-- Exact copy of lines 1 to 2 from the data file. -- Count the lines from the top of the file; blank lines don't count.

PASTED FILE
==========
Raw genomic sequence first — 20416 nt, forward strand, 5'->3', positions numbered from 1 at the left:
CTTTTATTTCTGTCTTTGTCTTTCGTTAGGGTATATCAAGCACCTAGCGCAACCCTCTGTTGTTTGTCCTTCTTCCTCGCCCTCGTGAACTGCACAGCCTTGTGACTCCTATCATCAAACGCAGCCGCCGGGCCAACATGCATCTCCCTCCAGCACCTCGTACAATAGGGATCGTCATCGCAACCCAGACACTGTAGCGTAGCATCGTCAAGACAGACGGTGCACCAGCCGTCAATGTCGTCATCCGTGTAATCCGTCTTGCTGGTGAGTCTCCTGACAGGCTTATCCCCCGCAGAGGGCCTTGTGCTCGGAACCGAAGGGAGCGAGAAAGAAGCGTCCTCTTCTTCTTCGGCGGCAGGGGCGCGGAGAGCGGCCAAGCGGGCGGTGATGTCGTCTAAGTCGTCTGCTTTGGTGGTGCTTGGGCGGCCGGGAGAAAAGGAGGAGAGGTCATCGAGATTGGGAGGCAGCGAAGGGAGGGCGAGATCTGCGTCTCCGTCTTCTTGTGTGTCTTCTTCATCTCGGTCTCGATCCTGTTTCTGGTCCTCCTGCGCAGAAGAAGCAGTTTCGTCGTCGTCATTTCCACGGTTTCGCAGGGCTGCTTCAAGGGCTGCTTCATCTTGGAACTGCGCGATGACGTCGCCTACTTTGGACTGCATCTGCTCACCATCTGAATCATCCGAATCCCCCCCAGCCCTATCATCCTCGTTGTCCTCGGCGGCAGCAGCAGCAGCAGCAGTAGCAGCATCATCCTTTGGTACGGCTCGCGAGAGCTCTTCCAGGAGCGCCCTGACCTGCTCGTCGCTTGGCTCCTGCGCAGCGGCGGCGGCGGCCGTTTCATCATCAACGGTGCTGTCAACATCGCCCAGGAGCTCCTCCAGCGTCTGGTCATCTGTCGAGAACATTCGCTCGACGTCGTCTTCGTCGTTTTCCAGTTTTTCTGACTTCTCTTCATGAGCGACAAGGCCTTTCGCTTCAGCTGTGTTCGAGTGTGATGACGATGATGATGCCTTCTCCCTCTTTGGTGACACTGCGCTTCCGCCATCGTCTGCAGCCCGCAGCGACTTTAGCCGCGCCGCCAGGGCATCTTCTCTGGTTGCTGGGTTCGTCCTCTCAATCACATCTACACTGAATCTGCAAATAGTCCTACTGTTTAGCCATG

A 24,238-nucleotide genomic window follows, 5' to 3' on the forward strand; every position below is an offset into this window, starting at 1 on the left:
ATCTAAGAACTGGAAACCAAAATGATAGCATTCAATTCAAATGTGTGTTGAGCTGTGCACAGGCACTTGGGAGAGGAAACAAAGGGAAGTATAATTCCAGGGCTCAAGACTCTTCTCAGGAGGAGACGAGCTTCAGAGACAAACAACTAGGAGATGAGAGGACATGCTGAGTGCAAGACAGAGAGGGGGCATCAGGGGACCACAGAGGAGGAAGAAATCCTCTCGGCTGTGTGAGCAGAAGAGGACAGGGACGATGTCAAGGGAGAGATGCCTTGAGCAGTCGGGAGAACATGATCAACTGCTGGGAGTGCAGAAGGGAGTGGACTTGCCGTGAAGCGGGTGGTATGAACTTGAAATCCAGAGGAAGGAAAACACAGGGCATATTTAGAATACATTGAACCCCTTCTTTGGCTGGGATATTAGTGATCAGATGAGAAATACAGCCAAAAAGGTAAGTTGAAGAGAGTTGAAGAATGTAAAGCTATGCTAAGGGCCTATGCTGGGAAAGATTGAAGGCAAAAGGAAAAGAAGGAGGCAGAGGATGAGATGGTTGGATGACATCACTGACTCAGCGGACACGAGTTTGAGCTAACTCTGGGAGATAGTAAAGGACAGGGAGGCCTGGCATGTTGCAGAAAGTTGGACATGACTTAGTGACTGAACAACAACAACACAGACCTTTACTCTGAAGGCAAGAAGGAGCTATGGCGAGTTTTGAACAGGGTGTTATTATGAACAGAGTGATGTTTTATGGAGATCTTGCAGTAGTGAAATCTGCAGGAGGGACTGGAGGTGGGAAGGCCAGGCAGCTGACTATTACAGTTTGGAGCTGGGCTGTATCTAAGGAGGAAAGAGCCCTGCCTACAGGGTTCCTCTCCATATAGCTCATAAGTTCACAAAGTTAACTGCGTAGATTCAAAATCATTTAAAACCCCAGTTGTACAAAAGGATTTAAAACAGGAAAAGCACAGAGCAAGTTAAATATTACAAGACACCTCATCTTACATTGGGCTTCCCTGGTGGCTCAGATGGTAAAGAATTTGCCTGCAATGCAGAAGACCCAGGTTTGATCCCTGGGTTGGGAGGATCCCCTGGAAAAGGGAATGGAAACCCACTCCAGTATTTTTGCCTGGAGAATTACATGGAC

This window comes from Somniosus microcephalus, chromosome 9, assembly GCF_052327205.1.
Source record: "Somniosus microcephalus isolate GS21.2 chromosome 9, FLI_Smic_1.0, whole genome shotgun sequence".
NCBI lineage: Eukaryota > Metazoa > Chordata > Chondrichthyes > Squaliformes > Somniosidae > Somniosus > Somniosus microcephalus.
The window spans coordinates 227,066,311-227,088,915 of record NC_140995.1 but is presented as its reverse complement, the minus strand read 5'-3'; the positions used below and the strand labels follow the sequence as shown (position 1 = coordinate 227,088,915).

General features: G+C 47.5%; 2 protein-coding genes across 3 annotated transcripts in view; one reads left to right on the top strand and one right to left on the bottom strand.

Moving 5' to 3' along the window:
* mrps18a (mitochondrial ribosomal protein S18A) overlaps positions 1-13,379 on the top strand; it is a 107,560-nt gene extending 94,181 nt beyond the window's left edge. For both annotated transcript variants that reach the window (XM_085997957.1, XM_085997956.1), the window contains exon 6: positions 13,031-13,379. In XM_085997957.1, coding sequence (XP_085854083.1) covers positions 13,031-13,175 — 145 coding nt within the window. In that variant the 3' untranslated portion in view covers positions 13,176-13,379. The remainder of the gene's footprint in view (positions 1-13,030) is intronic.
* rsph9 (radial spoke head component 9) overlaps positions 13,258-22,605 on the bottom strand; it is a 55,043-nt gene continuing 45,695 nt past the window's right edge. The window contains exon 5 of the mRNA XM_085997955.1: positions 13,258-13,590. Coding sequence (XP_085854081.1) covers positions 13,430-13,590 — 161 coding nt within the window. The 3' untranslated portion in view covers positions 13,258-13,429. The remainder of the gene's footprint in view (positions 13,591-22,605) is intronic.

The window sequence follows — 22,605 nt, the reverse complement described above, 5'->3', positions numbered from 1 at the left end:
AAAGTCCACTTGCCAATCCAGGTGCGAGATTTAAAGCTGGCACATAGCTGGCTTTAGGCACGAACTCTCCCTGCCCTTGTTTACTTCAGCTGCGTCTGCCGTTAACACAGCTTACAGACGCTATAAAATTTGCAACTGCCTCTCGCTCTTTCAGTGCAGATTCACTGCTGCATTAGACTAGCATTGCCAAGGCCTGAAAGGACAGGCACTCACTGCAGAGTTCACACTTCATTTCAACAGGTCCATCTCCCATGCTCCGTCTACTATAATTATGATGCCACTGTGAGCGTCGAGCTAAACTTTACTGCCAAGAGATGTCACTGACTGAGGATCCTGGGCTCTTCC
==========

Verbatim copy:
Raw genomic sequence first — 20416 nt, forward strand, 5'->3', positions numbered from 1 at the left:
CTTTTATTTCTGTCTTTGTCTTTCGTTAGGGTATATCAAGCACCTAGCGCAACCCTCTGTTGTTTGTCCTTCTTCCTCGCCCTCGTGAACTGCACAGCCTTGTGACTCCTATCATCAAACGCAGCCGCCGGGCCAACATGCATCTCCCTCCAGCACCTCGTACAATAGGGATCGTCATCGCAACCCAGACACTGTAGCGTAGCATCGTCAAGACAGACGGTGCACCAGCCGTCAATGTCGTCATCCGTGTAATCCGTCTTGCTGGTGAGTCTCCTGACAGGCTTATCCCCCGCAGAGGGCCTTGTGCTCGGAACCGAAGGGAGCGAGAAAGAAGCGTCCTCTTCTTCTTCGGCGGCAGGGGCGCGGAGAGCGGCCAAGCGGGCGGTGATGTCGTCTAAGTCGTCTGCTTTGGTGGTGCTTGGGCGGCCGGGAGAAAAGGAGGAGAGGTCATCGAGATTGGGAGGCAGCGAAGGGAGGGCGAGATCTGCGTCTCCGTCTTCTTGTGTGTCTTCTTCATCTCGGTCTCGATCCTGTTTCTGGTCCTCCTGCGCAGAAGAAGCAGTTTCGTCGTCGTCATTTCCACGGTTTCGCAGGGCTGCTTCAAGGGCTGCTTCATCTTGGAACTGCGCGATGACGTCGCCTACTTTGGACTGCATCTGCTCACCATCTGAATCATCCGAATCCCCCCCAGCCCTATCATCCTCGTTGTCCTCGGCGGCAGCAGCAGCAGCAGCAGTAGCAGCATCATCCTTTGGTACGGCTCGCGAGAGCTCTTCCAGGAGCGCCCTGACCTGCTCGTCGCTTGGCTCCTGCGCAGCGGCGGCGGCGGCCGTTTCATCATCAACGGTGCTGTCAACATCGCCCAGGAGCTCCTCCAGCGTCTGGTCATCTGTCGAGAACATTCGCTCGACGTCGTCTTCGTCGTTTTCCAGTTTTTCTGACTTCTCTTCATGAGCGACAAGGCCTTTCGCTTCAGCTGTGTTCGAGTGTGATGACGATGATGATGCCTTCTCCCTCTTTGGTGACACTGCGCTTCCGCCATCGTCTGCAGCCCGCAGCGACTTTAGCCGCGCCGCCAGGGCATCTTCTCTGGTTGCTGGGTTCGTCCTCTCAATCACATCTACACTGAATCTGCAAATAGTCCTACTGTTTAGCCATG